Our scientists are on a mission: to discover new medicines while reducing the environmental impact of their manufacture, supply and use.
This is part of our overall environmental sustainability goal across our business, to bring in greener practices and reduce our carbon impact. Our long-term goal is for our entire ‘value chain’ – which includes supply, product distribution to customer, customer use of product and then product end of life - to be carbon neutral by 2050.
It's not easy being green
No simple set of measures will enable us to achieve these targets and many diverse approaches are needed. Our ‘green chemistry’ initiative is one of these.
A specialist chemistry unit, created in 2012, is on call to help our R&D research scientists come up with ways to make our medicines using greener processes. For example, choosing solvents (used in the chemical processes) that can be recovered and recycled in an energy efficient way - rather than disposed of by incineration - means fewer supplies are needed, less goes to waste and there is less impact on the environment.
The team, which spans sites in the UK and the US, is looking to introduce a wide range of advances, from eliminating potentially harmful waste products, to using greener solvents and reagents (substances or compounds that bring about a chemical reaction). They’ve already developed guides to help teams to make environmentally sustainable choices and are influencing solvent and reagent choices across all of our labs.
And it’s not just our specialist chemistry unit that is looking to make medicines ‘greener’. Another team, looking at the chemical synthesis and manufacture of one of our experimental medicines, has recently seen successes such as:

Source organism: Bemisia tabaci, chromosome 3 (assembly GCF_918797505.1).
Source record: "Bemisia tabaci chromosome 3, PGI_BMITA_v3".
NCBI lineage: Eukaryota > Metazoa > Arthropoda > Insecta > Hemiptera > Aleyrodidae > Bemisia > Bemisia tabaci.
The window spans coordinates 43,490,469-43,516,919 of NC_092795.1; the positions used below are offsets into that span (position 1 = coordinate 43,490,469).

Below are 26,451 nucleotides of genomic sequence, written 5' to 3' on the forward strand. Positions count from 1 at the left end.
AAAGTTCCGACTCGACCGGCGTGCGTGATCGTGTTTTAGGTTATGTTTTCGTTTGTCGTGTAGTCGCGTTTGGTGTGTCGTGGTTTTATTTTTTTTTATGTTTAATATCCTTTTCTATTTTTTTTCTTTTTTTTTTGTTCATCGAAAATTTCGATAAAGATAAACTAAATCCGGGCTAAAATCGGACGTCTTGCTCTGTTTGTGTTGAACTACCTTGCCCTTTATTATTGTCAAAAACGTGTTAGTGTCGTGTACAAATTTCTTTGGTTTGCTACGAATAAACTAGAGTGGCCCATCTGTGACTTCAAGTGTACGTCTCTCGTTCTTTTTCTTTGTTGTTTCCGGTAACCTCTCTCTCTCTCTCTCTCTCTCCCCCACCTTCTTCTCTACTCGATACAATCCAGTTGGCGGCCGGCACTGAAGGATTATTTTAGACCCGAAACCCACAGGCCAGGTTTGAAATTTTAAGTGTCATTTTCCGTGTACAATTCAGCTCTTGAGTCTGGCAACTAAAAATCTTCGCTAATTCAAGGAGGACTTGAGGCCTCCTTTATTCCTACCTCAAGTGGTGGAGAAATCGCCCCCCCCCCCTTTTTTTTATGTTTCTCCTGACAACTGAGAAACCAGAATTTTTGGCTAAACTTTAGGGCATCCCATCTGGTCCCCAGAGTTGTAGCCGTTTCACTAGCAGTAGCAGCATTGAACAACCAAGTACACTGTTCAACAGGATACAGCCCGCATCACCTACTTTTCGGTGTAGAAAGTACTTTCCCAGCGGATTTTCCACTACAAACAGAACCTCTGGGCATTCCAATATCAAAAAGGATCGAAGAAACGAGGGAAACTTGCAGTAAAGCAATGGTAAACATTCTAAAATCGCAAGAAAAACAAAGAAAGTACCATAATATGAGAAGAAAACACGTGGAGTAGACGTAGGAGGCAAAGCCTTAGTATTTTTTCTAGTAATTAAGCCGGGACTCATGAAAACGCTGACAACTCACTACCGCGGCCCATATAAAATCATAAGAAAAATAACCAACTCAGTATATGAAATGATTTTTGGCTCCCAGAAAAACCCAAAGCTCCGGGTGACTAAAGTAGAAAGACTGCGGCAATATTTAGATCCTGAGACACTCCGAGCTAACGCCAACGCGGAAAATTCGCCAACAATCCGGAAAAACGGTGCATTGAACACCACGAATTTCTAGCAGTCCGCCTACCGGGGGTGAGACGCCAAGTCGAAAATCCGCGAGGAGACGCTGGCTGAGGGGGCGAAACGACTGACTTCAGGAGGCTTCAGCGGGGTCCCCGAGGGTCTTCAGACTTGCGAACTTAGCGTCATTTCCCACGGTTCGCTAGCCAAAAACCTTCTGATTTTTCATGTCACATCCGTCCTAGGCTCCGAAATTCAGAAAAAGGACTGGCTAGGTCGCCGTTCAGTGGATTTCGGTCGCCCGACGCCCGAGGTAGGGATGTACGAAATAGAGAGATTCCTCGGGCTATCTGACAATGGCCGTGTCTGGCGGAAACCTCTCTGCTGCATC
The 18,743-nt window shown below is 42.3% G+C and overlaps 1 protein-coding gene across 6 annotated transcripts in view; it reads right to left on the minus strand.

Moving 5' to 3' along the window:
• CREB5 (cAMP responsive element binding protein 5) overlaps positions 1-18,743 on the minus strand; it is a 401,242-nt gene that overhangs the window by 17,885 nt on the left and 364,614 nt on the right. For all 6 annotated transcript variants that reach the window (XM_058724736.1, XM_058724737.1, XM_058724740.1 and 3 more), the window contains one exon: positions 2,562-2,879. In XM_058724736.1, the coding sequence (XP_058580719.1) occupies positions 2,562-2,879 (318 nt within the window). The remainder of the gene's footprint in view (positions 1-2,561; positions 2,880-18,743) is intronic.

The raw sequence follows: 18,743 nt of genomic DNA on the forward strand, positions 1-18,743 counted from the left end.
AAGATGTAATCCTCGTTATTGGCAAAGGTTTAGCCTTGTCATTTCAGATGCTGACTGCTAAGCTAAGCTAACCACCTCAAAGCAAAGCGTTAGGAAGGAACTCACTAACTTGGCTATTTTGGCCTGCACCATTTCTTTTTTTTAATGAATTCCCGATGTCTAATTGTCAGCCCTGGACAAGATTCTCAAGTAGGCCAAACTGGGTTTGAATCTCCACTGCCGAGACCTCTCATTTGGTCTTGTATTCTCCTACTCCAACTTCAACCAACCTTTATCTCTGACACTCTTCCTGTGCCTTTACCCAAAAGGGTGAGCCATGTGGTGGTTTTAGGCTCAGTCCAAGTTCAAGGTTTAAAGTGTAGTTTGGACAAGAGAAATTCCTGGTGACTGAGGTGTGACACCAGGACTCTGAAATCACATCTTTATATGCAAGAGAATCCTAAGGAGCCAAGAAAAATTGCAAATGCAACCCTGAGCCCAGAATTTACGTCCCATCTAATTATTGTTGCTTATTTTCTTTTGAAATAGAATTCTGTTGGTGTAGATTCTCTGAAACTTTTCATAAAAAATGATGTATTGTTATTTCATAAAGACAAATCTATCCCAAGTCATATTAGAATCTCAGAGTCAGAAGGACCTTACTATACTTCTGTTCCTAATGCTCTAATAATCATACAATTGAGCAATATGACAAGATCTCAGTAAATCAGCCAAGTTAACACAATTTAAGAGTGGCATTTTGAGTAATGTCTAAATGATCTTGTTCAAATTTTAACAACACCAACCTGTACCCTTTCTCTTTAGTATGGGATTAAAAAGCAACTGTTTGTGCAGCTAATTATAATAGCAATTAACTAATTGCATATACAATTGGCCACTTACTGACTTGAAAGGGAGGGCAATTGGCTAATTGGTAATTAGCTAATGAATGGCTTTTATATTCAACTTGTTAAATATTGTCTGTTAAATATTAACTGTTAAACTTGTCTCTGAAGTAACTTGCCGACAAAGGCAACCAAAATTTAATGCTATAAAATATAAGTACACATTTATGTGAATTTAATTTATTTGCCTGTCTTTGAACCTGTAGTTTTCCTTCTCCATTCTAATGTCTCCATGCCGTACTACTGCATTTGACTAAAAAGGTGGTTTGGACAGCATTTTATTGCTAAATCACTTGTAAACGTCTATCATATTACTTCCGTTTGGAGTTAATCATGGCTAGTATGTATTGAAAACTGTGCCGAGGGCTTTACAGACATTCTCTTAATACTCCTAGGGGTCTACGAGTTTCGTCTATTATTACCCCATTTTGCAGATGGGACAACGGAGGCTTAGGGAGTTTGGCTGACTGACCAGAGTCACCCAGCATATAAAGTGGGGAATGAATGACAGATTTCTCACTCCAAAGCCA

- using greener methods of chemistry: materials that are less toxic, easier to dispose of or recyclable
- working with processes that need less material and produce less waste
- developing ways to recycle the solvents used in chemical processes
- implementing a new waste water treatment system
- using fewer products and packaging
As a result, we have been able to cut by 80% the volume of water and zinc we were sending to waste, and 21.5 million fewer tablets and 850,000 fewer plastic bottles have been produced for use in clinical trials.
Over the product lifecycle, the team will have saved an estimated 600,000 tonnes of CO2 emissions, the equivalent of over 3,200 trips to the moon - and back - in a family car.
Green chemistry academic partnerships
We are also looking to the future and forming partnerships with leading universities to support more research in Green Chemistry.
Our pioneering partnership with Nottingham University - announced in 2010 - will see the construction of a new facility at the University which will focus on the development of green chemistry. Work on the facility is underway and is scheduled for completion in January 2015.
The facility will support academic teaching and research in the field of green chemistry, to develop cleaner and safer chemical processes that produce products of equal quality in more efficient ways.
This is a wonderful opportunity to work with the best of Brazilian talent to explore opportunities for more sustainable solvents, reagents and feedstocks, including those from renewable resources.
More recently, we have formed a new collaboration with the São Paulo Research Foundation (FAPESP) to create a new Centre of Excellence for Sustainable Chemistry in São Paulo, Brazil. The Centre of Excellence will focus on sustainable chemistries most relevant to the discovery and development of medicines.
Once the new centre in São Paulo is established, it will work with The University of Nottingham to facilitate the sharing of knowledge and expertise between Brazilian and UK researchers.